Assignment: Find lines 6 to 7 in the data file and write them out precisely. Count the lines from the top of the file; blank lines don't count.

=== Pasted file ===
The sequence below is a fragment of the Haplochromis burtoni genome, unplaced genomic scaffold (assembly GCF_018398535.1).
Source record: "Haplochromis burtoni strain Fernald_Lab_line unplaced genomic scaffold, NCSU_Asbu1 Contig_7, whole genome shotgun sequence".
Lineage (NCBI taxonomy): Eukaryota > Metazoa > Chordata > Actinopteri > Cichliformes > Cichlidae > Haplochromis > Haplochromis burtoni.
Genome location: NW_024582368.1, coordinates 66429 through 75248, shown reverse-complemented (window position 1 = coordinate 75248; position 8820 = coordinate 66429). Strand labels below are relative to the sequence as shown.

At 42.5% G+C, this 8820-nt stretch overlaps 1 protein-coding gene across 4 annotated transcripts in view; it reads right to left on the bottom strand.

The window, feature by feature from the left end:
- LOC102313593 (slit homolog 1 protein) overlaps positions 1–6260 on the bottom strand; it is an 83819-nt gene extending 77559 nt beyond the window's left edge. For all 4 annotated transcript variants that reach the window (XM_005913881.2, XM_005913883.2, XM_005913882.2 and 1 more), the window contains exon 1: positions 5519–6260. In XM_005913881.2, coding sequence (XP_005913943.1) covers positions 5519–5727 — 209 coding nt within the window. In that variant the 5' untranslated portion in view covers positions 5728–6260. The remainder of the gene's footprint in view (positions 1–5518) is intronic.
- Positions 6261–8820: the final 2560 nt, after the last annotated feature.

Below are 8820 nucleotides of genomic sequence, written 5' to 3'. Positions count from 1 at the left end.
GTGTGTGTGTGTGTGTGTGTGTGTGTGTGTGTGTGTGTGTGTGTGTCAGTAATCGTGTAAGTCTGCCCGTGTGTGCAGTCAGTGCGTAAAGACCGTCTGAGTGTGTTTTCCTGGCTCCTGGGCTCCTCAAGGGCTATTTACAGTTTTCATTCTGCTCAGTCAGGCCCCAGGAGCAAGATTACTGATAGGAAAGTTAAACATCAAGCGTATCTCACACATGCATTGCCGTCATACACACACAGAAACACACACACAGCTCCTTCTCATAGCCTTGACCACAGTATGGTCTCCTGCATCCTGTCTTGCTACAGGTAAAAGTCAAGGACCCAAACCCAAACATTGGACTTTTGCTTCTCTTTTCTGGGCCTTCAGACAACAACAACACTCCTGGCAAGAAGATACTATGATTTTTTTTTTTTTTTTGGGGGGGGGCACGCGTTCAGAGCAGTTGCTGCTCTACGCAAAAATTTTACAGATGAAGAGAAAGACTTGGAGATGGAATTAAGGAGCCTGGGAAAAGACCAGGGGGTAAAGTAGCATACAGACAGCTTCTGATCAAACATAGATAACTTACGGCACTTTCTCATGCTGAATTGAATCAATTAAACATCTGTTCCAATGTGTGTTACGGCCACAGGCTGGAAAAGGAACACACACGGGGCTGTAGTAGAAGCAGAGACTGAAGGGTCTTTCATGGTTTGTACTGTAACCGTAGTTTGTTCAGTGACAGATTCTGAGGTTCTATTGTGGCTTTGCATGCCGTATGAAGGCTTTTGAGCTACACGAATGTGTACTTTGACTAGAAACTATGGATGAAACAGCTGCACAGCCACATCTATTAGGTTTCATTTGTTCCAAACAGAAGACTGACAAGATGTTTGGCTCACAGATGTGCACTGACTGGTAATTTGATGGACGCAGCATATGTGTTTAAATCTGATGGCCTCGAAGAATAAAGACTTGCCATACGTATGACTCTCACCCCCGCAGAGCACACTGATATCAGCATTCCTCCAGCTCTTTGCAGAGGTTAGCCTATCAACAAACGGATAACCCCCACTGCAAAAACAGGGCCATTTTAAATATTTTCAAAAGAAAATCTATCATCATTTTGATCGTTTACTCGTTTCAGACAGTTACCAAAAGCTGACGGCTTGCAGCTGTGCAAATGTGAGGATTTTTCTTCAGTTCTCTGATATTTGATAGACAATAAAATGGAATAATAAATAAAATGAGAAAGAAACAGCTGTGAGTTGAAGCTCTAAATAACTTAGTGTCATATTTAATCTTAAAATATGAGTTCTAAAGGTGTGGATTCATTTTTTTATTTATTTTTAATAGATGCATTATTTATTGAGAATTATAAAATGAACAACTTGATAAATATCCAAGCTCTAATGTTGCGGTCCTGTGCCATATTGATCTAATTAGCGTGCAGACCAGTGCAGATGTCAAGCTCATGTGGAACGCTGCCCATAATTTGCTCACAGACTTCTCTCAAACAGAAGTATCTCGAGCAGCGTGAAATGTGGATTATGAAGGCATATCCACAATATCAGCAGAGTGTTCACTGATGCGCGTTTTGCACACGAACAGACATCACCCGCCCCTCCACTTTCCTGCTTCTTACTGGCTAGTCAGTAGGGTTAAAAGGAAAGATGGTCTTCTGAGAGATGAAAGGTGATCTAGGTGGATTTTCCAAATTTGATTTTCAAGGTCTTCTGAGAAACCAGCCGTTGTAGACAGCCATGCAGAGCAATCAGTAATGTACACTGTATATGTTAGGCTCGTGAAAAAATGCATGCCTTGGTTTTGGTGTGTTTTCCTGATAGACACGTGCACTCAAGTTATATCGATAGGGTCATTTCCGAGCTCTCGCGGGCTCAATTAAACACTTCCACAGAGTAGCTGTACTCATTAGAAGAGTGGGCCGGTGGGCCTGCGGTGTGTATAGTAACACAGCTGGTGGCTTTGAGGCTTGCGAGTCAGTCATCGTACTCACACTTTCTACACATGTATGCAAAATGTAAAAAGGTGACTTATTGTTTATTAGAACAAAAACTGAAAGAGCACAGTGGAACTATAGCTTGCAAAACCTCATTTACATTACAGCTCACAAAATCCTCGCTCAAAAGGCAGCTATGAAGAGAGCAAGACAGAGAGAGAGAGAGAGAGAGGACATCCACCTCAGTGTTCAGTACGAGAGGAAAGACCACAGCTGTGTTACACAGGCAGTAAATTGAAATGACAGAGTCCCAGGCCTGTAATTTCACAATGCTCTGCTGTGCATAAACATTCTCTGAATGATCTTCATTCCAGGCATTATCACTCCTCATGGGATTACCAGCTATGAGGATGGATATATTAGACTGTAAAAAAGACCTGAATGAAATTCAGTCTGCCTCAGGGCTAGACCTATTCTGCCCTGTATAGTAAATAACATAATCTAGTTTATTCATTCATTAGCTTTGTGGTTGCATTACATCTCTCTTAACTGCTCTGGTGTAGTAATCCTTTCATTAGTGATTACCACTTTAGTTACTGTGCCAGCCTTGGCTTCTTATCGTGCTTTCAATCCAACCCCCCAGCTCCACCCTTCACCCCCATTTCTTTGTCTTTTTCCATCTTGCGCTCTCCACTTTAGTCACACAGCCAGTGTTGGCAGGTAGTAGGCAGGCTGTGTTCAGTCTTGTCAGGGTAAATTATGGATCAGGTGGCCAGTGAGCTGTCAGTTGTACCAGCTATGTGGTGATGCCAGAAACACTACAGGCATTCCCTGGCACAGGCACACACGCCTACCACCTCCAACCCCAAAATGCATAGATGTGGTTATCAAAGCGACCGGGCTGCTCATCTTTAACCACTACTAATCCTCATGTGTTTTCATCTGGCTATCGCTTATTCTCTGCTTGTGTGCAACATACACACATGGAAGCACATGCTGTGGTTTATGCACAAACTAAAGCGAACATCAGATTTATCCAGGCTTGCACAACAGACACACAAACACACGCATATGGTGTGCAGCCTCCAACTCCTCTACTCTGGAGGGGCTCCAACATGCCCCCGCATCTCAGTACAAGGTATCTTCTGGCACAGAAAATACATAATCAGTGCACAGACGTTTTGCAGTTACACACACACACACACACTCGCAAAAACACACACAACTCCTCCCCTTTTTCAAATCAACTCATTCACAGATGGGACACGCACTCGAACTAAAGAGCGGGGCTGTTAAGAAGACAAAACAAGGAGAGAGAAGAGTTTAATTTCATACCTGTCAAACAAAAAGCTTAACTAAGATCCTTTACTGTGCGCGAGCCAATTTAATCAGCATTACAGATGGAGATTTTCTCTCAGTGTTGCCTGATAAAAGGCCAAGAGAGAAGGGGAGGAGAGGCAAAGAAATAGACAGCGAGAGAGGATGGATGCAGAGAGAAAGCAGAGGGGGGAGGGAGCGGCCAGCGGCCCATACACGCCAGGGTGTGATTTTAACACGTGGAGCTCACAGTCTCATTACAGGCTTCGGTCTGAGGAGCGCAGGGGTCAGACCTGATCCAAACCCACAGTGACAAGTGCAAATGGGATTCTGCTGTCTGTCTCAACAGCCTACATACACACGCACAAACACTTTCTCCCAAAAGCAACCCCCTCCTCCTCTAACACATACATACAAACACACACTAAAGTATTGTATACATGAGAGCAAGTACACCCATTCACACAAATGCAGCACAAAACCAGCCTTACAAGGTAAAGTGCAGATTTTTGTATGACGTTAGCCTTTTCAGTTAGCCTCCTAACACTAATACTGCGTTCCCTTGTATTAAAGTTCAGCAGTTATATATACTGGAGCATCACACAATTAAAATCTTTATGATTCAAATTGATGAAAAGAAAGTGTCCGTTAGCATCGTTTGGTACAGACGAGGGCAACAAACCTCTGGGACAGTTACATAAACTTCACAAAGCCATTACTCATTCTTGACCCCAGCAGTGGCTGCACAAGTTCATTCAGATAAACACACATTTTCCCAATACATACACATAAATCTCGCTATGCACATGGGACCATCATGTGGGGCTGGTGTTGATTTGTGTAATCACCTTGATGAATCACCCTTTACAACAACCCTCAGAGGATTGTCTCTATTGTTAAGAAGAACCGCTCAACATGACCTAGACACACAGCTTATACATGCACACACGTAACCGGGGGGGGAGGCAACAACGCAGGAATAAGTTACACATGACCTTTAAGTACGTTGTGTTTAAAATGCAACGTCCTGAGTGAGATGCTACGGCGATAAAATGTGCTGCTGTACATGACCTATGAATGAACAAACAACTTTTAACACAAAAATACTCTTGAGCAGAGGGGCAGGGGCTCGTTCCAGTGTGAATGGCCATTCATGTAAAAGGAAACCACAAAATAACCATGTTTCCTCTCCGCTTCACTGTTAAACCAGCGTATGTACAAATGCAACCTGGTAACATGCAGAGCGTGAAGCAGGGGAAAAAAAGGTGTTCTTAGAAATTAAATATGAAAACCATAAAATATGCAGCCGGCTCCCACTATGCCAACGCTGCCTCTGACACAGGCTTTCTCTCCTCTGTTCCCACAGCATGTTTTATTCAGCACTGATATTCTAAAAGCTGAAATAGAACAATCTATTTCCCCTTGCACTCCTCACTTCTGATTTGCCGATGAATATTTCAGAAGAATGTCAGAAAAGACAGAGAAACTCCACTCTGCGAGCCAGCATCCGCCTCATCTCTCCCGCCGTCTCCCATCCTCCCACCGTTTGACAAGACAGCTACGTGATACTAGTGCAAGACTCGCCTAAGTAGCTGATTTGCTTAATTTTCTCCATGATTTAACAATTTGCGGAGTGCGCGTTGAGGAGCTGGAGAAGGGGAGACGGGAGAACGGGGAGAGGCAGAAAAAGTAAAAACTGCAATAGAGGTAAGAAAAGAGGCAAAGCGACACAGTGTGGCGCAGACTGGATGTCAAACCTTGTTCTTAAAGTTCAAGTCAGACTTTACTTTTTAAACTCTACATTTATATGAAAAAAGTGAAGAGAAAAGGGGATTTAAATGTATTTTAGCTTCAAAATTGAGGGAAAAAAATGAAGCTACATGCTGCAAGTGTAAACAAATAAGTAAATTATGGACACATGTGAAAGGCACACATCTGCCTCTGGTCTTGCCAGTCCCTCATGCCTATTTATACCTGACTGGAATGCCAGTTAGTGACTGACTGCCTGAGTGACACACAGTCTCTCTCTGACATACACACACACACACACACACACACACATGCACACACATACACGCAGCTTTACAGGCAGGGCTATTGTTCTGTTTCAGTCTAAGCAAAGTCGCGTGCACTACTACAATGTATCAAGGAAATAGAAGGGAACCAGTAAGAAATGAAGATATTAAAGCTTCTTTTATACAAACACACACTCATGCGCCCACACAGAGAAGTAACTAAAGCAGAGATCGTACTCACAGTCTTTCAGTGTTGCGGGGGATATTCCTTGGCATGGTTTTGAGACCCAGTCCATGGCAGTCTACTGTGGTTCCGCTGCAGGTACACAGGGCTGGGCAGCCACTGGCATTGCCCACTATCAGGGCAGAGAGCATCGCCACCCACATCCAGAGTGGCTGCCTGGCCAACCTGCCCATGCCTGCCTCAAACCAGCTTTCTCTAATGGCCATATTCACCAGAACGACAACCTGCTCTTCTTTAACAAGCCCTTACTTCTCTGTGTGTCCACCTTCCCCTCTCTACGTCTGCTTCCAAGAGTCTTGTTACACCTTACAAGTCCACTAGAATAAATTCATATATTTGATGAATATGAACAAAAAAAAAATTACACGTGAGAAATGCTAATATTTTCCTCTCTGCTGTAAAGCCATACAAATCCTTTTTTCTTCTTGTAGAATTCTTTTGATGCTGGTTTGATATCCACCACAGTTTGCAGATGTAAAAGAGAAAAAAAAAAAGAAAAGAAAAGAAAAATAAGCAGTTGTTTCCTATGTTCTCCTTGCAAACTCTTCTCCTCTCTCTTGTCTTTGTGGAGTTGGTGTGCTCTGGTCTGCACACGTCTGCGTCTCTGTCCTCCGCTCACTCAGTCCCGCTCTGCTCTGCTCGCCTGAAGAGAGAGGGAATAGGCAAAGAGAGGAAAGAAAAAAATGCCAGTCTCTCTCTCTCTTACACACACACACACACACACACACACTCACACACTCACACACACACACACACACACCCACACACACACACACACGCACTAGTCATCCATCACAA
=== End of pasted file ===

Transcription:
The window, feature by feature from the left end:
- LOC102313593 (slit homolog 1 protein) overlaps positions 1–6260 on the bottom strand; it is an 83819-nt gene extending 77559 nt beyond the window's left edge. For all 4 annotated transcript variants that reach the window (XM_005913881.2, XM_005913883.2, XM_005913882.2 and 1 more), the window contains exon 1: positions 5519–6260. In XM_005913881.2, coding sequence (XP_005913943.1) covers positions 5519–5727 — 209 coding nt within the window. In that variant the 5' untranslated portion in view covers positions 5728–6260. The remainder of the gene's footprint in view (positions 1–5518) is intronic.